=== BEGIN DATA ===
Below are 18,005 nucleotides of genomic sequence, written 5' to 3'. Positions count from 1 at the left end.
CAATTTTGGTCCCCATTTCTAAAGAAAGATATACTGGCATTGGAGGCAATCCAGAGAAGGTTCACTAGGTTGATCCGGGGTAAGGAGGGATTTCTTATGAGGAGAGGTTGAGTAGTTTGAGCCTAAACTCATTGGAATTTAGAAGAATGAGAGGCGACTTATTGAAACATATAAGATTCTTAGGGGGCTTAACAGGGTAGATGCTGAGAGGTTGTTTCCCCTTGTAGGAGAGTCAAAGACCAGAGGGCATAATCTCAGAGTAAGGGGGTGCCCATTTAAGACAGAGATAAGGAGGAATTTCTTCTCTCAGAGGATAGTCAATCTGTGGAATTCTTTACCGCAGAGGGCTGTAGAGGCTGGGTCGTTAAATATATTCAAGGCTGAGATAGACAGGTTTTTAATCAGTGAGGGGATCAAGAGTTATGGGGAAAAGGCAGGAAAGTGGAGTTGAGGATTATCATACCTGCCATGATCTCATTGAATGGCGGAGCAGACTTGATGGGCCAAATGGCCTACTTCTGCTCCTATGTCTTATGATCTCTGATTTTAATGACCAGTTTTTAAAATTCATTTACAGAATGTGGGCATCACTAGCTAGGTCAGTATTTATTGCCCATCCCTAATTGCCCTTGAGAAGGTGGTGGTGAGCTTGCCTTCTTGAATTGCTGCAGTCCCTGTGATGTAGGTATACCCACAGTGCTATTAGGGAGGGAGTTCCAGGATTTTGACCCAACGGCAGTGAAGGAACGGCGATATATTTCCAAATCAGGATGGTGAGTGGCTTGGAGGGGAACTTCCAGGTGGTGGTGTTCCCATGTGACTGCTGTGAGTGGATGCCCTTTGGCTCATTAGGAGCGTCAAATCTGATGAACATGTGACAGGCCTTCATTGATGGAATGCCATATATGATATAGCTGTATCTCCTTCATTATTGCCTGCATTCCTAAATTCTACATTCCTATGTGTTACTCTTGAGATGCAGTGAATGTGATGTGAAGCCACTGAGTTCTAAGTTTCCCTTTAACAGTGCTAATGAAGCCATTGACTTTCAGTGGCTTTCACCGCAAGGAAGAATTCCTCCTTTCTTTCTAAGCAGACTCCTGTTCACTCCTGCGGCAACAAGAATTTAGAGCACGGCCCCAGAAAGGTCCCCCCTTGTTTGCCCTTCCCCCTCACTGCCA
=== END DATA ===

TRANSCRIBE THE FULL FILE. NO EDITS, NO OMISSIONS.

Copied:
Below are 18,005 nucleotides of genomic sequence, written 5' to 3'. Positions count from 1 at the left end.
CAATTTTGGTCCCCATTTCTAAAGAAAGATATACTGGCATTGGAGGCAATCCAGAGAAGGTTCACTAGGTTGATCCGGGGTAAGGAGGGATTTCTTATGAGGAGAGGTTGAGTAGTTTGAGCCTAAACTCATTGGAATTTAGAAGAATGAGAGGCGACTTATTGAAACATATAAGATTCTTAGGGGGCTTAACAGGGTAGATGCTGAGAGGTTGTTTCCCCTTGTAGGAGAGTCAAAGACCAGAGGGCATAATCTCAGAGTAAGGGGGTGCCCATTTAAGACAGAGATAAGGAGGAATTTCTTCTCTCAGAGGATAGTCAATCTGTGGAATTCTTTACCGCAGAGGGCTGTAGAGGCTGGGTCGTTAAATATATTCAAGGCTGAGATAGACAGGTTTTTAATCAGTGAGGGGATCAAGAGTTATGGGGAAAAGGCAGGAAAGTGGAGTTGAGGATTATCATACCTGCCATGATCTCATTGAATGGCGGAGCAGACTTGATGGGCCAAATGGCCTACTTCTGCTCCTATGTCTTATGATCTCTGATTTTAATGACCAGTTTTTAAAATTCATTTACAGAATGTGGGCATCACTAGCTAGGTCAGTATTTATTGCCCATCCCTAATTGCCCTTGAGAAGGTGGTGGTGAGCTTGCCTTCTTGAATTGCTGCAGTCCCTGTGATGTAGGTATACCCACAGTGCTATTAGGGAGGGAGTTCCAGGATTTTGACCCAACGGCAGTGAAGGAACGGCGATATATTTCCAAATCAGGATGGTGAGTGGCTTGGAGGGGAACTTCCAGGTGGTGGTGTTCCCATGTGACTGCTGTGAGTGGATGCCCTTTGGCTCATTAGGAGCGTCAAATCTGATGAACATGTGACAGGCCTTCATTGATGGAATGCCATATATGATATAGCTGTATCTCCTTCATTATTGCCTGCATTCCTAAATTCTACATTCCTATGTGTTACTCTTGAGATGCAGTGAATGTGATGTGAAGCCACTGAGTTCTAAGTTTCCCTTTAACAGTGCTAATGAAGCCATTGACTTTCAGTGGCTTTCACCGCAAGGAAGAATTCCTCCTTTCTTTCTAAGCAGACTCCTGTTCACTCCTGCGGCAACAAGAATTTAGAGCACGGCCCCAGAAAGGTCCCCCCTTGTTTGCCCTTCCCCCTCACTGCCA